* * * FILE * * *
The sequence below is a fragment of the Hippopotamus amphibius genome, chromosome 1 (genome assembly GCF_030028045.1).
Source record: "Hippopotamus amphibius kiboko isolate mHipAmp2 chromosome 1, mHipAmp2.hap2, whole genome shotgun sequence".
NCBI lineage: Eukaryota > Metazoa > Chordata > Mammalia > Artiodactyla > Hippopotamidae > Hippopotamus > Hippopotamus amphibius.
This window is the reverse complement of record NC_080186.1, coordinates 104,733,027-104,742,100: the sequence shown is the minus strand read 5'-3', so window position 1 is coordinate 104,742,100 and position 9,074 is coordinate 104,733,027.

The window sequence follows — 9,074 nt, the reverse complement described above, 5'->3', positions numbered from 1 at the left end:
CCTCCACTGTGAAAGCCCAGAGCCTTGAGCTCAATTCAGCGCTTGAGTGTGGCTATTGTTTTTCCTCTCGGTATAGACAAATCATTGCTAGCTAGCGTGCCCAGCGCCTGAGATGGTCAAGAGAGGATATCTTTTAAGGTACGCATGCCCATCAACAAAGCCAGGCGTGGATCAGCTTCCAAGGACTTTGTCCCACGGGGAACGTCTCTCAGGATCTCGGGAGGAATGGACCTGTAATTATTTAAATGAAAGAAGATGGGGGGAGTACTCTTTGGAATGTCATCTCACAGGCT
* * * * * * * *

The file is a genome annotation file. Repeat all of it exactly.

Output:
The sequence below is a fragment of the Hippopotamus amphibius genome, chromosome 1 (genome assembly GCF_030028045.1).
Source record: "Hippopotamus amphibius kiboko isolate mHipAmp2 chromosome 1, mHipAmp2.hap2, whole genome shotgun sequence".
NCBI lineage: Eukaryota > Metazoa > Chordata > Mammalia > Artiodactyla > Hippopotamidae > Hippopotamus > Hippopotamus amphibius.
This window is the reverse complement of record NC_080186.1, coordinates 104,733,027-104,742,100: the sequence shown is the minus strand read 5'-3', so window position 1 is coordinate 104,742,100 and position 9,074 is coordinate 104,733,027.

The window sequence follows — 9,074 nt, the reverse complement described above, 5'->3', positions numbered from 1 at the left end:
CCTCCACTGTGAAAGCCCAGAGCCTTGAGCTCAATTCAGCGCTTGAGTGTGGCTATTGTTTTTCCTCTCGGTATAGACAAATCATTGCTAGCTAGCGTGCCCAGCGCCTGAGATGGTCAAGAGAGGATATCTTTTAAGGTACGCATGCCCATCAACAAAGCCAGGCGTGGATCAGCTTCCAAGGACTTTGTCCCACGGGGAACGTCTCTCAGGATCTCGGGAGGAATGGACCTGTAATTATTTAAATGAAAGAAGATGGGGGGAGTACTCTTTGGAATGTCATCTCACAGGCT